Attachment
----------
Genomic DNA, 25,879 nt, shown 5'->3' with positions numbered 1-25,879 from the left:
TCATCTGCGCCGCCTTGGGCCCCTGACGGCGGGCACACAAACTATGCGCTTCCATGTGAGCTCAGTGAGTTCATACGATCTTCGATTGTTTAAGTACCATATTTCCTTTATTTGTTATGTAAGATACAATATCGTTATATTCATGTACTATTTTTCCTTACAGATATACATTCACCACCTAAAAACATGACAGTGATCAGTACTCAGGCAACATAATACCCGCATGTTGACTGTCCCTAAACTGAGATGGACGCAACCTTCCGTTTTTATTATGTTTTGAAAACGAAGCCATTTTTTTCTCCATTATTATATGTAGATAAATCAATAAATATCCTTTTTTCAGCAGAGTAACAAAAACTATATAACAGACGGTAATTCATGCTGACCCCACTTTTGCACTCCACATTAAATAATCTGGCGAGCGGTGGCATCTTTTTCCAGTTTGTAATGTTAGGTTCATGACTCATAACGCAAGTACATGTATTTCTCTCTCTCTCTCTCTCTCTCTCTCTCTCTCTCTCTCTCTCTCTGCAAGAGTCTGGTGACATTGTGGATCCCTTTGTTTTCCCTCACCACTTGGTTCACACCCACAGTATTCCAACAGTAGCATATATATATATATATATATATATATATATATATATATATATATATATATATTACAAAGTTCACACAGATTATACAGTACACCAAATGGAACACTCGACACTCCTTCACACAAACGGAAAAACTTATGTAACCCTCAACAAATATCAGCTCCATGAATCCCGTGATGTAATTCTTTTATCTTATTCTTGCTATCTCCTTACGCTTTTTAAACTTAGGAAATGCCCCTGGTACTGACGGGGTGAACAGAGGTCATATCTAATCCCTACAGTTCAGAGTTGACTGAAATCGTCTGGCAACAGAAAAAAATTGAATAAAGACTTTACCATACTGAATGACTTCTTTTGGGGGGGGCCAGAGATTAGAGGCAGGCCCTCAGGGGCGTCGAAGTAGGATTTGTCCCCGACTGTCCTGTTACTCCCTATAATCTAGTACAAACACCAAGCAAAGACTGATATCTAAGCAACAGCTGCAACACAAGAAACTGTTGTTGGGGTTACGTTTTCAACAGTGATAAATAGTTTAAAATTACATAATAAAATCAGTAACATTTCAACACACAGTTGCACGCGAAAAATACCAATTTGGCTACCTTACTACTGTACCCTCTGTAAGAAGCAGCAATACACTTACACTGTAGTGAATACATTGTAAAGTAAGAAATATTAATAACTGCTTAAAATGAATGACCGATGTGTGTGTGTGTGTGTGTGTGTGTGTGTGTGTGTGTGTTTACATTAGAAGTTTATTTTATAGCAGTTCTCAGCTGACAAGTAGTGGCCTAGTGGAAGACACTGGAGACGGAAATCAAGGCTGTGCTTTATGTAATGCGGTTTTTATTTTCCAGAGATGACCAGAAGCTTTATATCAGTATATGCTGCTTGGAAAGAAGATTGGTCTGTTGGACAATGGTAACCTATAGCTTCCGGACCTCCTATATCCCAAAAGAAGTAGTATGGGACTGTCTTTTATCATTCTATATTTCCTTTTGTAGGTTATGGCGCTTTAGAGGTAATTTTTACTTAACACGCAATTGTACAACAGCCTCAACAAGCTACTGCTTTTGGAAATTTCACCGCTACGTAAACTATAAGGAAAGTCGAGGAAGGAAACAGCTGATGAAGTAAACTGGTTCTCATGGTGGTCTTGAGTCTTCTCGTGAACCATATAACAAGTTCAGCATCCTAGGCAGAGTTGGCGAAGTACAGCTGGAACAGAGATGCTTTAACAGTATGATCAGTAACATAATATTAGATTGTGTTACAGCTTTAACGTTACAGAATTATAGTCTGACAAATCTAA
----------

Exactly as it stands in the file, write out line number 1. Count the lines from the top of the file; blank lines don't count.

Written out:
Genomic DNA, 25,879 nt, shown 5'->3' with positions numbered 1-25,879 from the left: